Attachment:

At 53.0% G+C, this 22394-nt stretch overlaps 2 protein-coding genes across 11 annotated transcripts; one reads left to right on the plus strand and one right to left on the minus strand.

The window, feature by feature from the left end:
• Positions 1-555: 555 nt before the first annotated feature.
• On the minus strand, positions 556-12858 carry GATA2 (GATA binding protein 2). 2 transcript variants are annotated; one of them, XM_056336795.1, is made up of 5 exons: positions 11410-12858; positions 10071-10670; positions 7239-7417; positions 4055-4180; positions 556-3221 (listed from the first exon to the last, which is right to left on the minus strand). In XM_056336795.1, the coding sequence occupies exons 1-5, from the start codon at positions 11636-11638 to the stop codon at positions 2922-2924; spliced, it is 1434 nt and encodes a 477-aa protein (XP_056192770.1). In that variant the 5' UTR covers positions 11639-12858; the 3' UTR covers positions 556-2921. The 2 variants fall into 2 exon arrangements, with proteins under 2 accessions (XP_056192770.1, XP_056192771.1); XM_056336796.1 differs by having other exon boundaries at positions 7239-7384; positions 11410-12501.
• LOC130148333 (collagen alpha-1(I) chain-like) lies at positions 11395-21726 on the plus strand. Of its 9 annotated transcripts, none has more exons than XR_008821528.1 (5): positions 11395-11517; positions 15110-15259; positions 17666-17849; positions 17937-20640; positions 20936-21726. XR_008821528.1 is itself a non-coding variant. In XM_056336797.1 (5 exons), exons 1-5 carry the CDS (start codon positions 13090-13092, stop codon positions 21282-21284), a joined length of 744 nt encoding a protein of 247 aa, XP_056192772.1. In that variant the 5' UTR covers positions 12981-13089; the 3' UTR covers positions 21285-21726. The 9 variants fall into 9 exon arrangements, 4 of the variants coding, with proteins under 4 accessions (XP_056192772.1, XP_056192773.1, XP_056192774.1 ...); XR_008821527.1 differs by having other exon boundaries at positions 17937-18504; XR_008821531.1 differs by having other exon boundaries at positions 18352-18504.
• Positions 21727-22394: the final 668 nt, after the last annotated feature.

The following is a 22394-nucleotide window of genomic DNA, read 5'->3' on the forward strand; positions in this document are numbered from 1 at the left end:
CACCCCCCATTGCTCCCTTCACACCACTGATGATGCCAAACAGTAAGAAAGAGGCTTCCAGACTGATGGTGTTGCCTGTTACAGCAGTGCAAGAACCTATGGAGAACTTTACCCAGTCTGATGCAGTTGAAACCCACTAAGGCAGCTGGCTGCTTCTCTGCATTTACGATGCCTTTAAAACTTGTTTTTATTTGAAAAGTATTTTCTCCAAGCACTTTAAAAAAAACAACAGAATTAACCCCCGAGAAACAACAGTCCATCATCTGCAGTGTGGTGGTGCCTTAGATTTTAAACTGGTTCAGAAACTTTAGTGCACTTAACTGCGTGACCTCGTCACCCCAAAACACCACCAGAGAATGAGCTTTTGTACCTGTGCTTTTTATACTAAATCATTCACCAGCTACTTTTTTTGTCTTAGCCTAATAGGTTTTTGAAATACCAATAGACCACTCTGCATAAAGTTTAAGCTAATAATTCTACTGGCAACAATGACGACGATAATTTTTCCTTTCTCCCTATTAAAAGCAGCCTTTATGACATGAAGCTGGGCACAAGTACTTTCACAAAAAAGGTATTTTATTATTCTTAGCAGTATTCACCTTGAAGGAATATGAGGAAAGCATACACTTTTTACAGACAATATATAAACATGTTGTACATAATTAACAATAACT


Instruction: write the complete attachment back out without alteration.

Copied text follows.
At 53.0% G+C, this 22394-nt stretch overlaps 2 protein-coding genes across 11 annotated transcripts; one reads left to right on the plus strand and one right to left on the minus strand.

The window, feature by feature from the left end:
• Positions 1-555: 555 nt before the first annotated feature.
• On the minus strand, positions 556-12858 carry GATA2 (GATA binding protein 2). 2 transcript variants are annotated; one of them, XM_056336795.1, is made up of 5 exons: positions 11410-12858; positions 10071-10670; positions 7239-7417; positions 4055-4180; positions 556-3221 (listed from the first exon to the last, which is right to left on the minus strand). In XM_056336795.1, the coding sequence occupies exons 1-5, from the start codon at positions 11636-11638 to the stop codon at positions 2922-2924; spliced, it is 1434 nt and encodes a 477-aa protein (XP_056192770.1). In that variant the 5' UTR covers positions 11639-12858; the 3' UTR covers positions 556-2921. The 2 variants fall into 2 exon arrangements, with proteins under 2 accessions (XP_056192770.1, XP_056192771.1); XM_056336796.1 differs by having other exon boundaries at positions 7239-7384; positions 11410-12501.
• LOC130148333 (collagen alpha-1(I) chain-like) lies at positions 11395-21726 on the plus strand. Of its 9 annotated transcripts, none has more exons than XR_008821528.1 (5): positions 11395-11517; positions 15110-15259; positions 17666-17849; positions 17937-20640; positions 20936-21726. XR_008821528.1 is itself a non-coding variant. In XM_056336797.1 (5 exons), exons 1-5 carry the CDS (start codon positions 13090-13092, stop codon positions 21282-21284), a joined length of 744 nt encoding a protein of 247 aa, XP_056192772.1. In that variant the 5' UTR covers positions 12981-13089; the 3' UTR covers positions 21285-21726. The 9 variants fall into 9 exon arrangements, 4 of the variants coding, with proteins under 4 accessions (XP_056192772.1, XP_056192773.1, XP_056192774.1 ...); XR_008821527.1 differs by having other exon boundaries at positions 17937-18504; XR_008821531.1 differs by having other exon boundaries at positions 18352-18504.
• Positions 21727-22394: the final 668 nt, after the last annotated feature.

The following is a 22394-nucleotide window of genomic DNA, read 5'->3' on the forward strand; positions in this document are numbered from 1 at the left end:
CACCCCCCATTGCTCCCTTCACACCACTGATGATGCCAAACAGTAAGAAAGAGGCTTCCAGACTGATGGTGTTGCCTGTTACAGCAGTGCAAGAACCTATGGAGAACTTTACCCAGTCTGATGCAGTTGAAACCCACTAAGGCAGCTGGCTGCTTCTCTGCATTTACGATGCCTTTAAAACTTGTTTTTATTTGAAAAGTATTTTCTCCAAGCACTTTAAAAAAAACAACAGAATTAACCCCCGAGAAACAACAGTCCATCATCTGCAGTGTGGTGGTGCCTTAGATTTTAAACTGGTTCAGAAACTTTAGTGCACTTAACTGCGTGACCTCGTCACCCCAAAACACCACCAGAGAATGAGCTTTTGTACCTGTGCTTTTTATACTAAATCATTCACCAGCTACTTTTTTTGTCTTAGCCTAATAGGTTTTTGAAATACCAATAGACCACTCTGCATAAAGTTTAAGCTAATAATTCTACTGGCAACAATGACGACGATAATTTTTCCTTTCTCCCTATTAAAAGCAGCCTTTATGACATGAAGCTGGGCACAAGTACTTTCACAAAAAAGGTATTTTATTATTCTTAGCAGTATTCACCTTGAAGGAATATGAGGAAAGCATACACTTTTTACAGACAATATATAAACATGTTGTACATAATTAACAATAACT